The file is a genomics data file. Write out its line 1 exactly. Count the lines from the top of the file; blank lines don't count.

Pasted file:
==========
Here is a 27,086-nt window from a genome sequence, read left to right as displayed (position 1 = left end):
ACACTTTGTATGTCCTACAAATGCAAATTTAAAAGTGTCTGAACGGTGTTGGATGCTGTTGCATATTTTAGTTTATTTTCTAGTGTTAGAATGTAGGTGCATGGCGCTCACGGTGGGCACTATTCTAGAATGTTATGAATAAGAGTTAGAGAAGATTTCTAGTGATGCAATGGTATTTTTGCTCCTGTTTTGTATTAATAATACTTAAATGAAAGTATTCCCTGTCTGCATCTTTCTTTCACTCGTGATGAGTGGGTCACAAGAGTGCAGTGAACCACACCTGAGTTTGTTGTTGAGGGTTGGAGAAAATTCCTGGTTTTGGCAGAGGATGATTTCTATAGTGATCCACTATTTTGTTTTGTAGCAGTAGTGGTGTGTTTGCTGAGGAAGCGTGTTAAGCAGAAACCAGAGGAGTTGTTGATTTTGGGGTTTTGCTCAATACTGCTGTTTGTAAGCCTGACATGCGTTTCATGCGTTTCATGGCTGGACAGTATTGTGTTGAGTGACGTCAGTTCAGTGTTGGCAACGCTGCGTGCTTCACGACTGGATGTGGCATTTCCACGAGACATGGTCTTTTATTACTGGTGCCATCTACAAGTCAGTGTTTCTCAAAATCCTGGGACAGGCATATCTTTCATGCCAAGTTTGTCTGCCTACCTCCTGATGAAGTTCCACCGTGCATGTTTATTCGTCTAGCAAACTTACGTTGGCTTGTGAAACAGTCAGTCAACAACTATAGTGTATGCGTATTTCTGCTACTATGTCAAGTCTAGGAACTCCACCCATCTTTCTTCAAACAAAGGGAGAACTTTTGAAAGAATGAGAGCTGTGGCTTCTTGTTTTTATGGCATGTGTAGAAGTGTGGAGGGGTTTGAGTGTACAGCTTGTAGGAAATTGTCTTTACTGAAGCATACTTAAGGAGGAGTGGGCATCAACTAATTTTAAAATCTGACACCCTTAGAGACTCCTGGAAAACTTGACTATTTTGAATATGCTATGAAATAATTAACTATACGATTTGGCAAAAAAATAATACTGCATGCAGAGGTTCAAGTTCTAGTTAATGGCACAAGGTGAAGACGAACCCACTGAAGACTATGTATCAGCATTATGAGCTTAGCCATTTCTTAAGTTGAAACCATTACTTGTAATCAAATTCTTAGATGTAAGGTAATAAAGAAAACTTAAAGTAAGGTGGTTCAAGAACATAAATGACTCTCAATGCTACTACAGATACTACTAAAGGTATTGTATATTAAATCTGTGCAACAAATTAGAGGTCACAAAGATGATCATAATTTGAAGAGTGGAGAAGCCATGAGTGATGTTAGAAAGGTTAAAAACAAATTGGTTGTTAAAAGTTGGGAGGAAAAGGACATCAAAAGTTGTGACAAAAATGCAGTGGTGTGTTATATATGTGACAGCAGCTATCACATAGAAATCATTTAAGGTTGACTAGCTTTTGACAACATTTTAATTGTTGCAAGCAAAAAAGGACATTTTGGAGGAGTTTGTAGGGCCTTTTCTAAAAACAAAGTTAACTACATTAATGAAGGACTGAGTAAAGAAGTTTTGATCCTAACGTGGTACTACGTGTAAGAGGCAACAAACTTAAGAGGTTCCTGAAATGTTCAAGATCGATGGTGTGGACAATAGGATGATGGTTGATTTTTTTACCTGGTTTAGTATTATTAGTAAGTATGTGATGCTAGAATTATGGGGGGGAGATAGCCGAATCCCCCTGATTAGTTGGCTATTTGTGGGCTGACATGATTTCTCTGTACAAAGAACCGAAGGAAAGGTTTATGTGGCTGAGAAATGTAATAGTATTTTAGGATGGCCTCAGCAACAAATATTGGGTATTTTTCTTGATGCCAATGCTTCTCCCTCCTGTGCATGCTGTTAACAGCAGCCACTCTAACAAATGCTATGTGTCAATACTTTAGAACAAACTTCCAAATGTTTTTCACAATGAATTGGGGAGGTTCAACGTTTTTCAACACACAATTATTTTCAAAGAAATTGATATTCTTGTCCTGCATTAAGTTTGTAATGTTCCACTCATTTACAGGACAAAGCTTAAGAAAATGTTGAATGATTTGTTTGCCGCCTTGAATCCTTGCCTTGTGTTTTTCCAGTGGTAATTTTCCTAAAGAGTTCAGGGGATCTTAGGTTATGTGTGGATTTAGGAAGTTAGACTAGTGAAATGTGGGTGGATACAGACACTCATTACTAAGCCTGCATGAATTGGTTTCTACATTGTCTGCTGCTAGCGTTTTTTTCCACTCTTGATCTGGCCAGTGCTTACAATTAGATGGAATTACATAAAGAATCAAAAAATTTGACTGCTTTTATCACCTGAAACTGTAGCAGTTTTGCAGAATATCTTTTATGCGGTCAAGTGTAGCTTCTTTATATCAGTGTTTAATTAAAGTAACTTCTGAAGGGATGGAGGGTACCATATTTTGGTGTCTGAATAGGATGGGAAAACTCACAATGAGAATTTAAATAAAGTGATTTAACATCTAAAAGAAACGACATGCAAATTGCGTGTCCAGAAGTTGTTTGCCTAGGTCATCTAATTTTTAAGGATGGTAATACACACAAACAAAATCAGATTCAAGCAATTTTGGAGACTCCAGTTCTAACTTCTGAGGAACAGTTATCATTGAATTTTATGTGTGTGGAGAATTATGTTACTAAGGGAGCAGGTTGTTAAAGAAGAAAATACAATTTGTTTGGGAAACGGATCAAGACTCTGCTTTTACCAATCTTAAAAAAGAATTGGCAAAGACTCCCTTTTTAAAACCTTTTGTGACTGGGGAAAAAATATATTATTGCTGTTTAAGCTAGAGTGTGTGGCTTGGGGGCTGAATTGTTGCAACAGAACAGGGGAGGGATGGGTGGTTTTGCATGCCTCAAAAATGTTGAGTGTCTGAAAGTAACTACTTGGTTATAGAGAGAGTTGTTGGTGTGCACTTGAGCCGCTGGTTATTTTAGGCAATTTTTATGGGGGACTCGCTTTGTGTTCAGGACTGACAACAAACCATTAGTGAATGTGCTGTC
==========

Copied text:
Here is a 27,086-nt window from a genome sequence, read left to right as displayed (position 1 = left end):